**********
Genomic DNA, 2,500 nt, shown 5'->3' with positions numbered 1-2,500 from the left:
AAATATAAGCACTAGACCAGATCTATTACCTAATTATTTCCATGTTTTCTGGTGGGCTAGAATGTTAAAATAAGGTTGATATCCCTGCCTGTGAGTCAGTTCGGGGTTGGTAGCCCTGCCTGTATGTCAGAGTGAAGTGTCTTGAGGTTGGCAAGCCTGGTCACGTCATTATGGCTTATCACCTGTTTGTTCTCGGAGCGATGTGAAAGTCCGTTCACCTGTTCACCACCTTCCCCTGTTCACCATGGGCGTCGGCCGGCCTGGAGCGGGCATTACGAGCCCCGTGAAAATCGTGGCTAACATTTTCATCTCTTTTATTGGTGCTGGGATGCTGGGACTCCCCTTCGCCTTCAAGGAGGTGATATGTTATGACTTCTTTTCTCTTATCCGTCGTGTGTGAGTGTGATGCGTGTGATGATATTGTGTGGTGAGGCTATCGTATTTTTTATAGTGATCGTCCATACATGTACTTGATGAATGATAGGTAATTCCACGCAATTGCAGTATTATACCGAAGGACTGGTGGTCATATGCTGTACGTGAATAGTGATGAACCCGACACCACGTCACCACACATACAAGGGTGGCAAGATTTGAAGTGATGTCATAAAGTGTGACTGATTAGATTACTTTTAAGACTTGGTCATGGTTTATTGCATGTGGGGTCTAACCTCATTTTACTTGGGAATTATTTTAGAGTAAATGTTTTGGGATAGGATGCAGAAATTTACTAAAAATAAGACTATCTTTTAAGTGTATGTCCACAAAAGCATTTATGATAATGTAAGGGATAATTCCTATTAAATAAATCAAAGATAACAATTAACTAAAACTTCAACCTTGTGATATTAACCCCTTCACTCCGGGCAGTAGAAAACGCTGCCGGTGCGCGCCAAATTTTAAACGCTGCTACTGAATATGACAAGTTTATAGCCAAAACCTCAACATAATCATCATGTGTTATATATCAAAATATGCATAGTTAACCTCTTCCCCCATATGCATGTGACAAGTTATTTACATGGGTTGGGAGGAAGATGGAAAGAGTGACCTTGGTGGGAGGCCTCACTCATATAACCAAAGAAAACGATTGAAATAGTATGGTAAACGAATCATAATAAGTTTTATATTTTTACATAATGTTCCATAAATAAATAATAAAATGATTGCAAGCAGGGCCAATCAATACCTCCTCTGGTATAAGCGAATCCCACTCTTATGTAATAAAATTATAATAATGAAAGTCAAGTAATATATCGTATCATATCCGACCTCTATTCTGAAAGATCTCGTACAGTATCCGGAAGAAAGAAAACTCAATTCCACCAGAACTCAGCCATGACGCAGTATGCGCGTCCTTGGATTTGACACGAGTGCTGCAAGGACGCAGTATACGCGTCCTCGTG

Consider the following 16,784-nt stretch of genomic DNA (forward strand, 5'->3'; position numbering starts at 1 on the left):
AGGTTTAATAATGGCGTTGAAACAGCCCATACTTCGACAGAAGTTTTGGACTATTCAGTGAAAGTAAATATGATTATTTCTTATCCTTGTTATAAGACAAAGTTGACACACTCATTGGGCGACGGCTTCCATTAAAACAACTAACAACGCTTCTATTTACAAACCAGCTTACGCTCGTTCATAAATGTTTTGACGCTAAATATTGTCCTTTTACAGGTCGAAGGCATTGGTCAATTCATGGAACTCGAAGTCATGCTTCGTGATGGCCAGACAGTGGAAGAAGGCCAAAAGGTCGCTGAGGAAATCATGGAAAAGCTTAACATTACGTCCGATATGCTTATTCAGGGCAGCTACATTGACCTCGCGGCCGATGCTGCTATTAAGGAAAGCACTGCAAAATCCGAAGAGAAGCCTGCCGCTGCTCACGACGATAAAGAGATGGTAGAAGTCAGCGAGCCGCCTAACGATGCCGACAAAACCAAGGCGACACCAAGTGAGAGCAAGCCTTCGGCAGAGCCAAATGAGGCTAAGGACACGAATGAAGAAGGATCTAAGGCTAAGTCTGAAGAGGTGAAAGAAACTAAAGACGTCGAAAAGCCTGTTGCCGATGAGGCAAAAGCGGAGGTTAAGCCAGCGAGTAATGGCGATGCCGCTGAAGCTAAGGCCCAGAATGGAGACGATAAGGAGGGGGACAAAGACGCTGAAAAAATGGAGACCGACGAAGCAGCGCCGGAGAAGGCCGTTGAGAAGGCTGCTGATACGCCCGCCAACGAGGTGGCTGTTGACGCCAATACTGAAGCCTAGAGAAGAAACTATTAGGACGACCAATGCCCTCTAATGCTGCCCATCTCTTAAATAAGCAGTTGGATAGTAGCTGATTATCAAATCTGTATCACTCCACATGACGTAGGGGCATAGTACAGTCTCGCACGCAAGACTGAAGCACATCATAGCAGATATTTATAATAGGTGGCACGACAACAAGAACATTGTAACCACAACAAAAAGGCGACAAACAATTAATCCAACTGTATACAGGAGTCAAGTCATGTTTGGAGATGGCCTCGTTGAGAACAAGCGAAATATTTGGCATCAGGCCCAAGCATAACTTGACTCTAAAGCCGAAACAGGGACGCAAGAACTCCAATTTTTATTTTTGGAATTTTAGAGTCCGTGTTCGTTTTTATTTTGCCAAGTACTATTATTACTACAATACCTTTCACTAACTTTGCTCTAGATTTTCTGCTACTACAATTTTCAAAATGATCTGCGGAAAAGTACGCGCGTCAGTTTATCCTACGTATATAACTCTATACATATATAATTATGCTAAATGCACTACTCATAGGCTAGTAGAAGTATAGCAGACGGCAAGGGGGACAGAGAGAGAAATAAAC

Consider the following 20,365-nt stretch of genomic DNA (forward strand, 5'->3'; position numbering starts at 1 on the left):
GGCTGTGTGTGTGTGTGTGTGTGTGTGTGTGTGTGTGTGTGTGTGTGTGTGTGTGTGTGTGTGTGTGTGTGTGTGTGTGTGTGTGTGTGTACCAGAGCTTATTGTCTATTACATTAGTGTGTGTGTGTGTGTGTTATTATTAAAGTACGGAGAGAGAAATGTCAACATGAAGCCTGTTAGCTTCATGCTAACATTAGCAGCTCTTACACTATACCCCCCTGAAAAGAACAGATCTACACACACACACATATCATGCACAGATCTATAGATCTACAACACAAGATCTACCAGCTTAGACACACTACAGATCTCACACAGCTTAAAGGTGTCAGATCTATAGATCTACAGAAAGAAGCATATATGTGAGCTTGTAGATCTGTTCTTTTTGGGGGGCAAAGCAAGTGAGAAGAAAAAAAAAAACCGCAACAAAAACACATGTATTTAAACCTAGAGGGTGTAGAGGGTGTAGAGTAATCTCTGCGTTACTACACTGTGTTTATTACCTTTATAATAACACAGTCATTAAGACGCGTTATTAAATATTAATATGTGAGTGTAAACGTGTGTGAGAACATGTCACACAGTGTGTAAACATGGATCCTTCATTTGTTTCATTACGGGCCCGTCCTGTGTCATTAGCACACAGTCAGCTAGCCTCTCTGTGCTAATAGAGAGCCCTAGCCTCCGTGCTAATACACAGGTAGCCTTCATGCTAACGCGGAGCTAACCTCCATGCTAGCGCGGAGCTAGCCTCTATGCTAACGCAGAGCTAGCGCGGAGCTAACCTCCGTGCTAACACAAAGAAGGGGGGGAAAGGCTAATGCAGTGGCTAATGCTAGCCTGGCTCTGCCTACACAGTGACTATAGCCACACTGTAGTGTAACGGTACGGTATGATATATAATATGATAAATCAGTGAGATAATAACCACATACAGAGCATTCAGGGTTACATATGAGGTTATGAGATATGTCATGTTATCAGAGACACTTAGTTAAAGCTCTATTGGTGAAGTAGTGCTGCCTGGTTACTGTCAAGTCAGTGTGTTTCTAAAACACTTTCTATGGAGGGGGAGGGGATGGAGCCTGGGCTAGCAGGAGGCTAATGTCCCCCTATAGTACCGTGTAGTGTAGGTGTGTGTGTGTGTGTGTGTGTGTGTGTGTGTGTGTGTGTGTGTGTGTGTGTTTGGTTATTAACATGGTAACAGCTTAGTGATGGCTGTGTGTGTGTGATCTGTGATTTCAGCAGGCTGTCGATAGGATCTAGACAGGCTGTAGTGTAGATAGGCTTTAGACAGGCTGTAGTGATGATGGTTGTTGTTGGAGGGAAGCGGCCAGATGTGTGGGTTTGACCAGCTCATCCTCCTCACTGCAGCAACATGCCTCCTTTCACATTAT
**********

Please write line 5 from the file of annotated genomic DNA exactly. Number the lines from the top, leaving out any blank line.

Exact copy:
Consider the following 20,365-nt stretch of genomic DNA (forward strand, 5'->3'; position numbering starts at 1 on the left):